The common impression in our country of the last great Mughal Emperor Aurangzeb has been that of a saintly monarch who lived up to the standards perceived to have been set by Islamic teachings. While this reputation has been unravelling in the recent past with a better understanding of his brutal and cunning conduct against his father, brothers, nephews and close allies as, indeed, against his foes, it has also, at the same time and rather unfairly again, overshadowed his disciplined and austere lifestyle. In the true pre-modern spirit, Aurangzeb was a complex person who was capable of being remorselessly “inhuman” as well as an efficient absolute ruler.
This article seeks to lay out an image of some aspects of his personal lifestyle and the conduct of his household.
The main source for the information contained herein is Niccolao Manucci, the Venetian adventurer who came to India in January 1656 at the age of seventeen and stayed on till his death at the ripe age of 79 in 1717 in Chennai. Soon after his arrival through Persia, he was embroiled on behalf of Dara Shikoh in the war of succession between Shah Jahan’s four sons. He wrote his four-volume History of the Mughals that was translated from Italian to English by William Ervine, a British civil servant in Bengal and an eminent historian himself. Though Manucci is accused by some of mixing court gossip with actual events, he claimed, “I shall tell of all that happened to me and of all that I saw, without exaggerating any one thing, for that is abhorrent to me.” Since he practised medicine as well, and Western doctors were held in high esteem, he had unusual access to the harem, so as to see his imperial female patients. That lends some relative authenticity to his eyewitness accounts.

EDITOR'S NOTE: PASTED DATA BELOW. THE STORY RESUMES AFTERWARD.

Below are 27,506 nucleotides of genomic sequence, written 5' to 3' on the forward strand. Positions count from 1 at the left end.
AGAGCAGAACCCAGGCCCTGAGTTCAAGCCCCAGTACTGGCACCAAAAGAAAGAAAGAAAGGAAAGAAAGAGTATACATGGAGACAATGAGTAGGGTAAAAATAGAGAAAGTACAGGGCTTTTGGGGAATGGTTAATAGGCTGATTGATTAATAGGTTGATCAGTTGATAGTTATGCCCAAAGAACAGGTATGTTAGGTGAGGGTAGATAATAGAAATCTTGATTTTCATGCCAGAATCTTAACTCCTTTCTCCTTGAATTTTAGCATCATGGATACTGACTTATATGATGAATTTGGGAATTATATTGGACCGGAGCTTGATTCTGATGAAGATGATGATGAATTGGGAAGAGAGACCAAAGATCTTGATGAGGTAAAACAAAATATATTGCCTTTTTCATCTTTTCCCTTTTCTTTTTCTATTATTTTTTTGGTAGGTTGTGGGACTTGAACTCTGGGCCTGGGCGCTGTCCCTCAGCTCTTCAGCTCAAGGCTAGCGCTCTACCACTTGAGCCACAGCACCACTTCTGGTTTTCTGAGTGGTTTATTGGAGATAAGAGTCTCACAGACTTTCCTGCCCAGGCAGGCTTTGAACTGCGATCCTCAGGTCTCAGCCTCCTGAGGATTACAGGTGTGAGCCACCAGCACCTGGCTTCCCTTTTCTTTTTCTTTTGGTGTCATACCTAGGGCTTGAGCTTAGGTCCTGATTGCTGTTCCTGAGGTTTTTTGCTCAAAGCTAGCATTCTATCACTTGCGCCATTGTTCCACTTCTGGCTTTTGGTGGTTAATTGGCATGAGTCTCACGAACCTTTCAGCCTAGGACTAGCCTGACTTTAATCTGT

It was customary amongst the Mughals to have large harems comprising scores – in some cases hundreds – of official wives, concubines, slave girls, singers, eunuchs, dancers and helpers. Aurangzeb, however, had three wives. He also had only one concubine; an extremely pretty girl of Georgian origin who was in the harem of Dara Shikoh and was appropriated by Aurangzeb after the former’s execution. As is expected from the monarch of a large empire who was constantly on the move at the head of an army, he worked extremely hard and was preoccupied for most of the day with little rest or recreation.
He woke up early for his morning prayers and remained in prayers and recitations for an hour and a half. He ate only once a day and remained occupied with the affairs of the empire till after midnight. He slept for three hours only each night. During sleep he was guarded by female slaves, who were very brave and highly skilled in the use of the bow and other arms. Every year he went into Aiteqaf (penitential retirement) for forty days, during which he slept on the ground, fasted, gave alms and prayed for accomplishment of his designs.
Aurangzeb did not conduct himself as pompously as his forefathers. He wore simple clothes and a few ornaments; a small plume or aigrette in the middle of his turban and a large precious stone in front. He wore a large jewel around his stomach but wore no strings of pearls, as all his descendants did. His robes were always made of a very moderately-priced material, for each qabd (gown) did not exceed ten rupees in cost. All the stones he wore were almost always named after heavenly bodies such as the sun, the moon or a star. When he wanted a particular stone, he would command “Bring me the Sun” or “Bring me the Moon” etc.
In his old age, though, he remained at rest for long periods but never failed to pray every morning or to give orders for the business of the day. Aurangzeb ruled for 49 years and didn’t rest for a single day.
In the manner of any other imperial autocrat of that era, Aurangzeb was ruthless and cruel against his enemies. He imprisoned his father, killed all his three brothers and some nephews; jailed, drugged and killed his eldest son Muhammad Sultan; had his other son, the future emperor Shah Alam and his children, jailed. His youngest son, too, rebelled against him unsuccessfully and escaped to Persia where he died in Mashhad a year before his father did. Aurangzeb never forgave anyone who he perceived as rebellious. He followed the dictum of his grandfather Jahangir that “a king had no relatives, not even his sons.”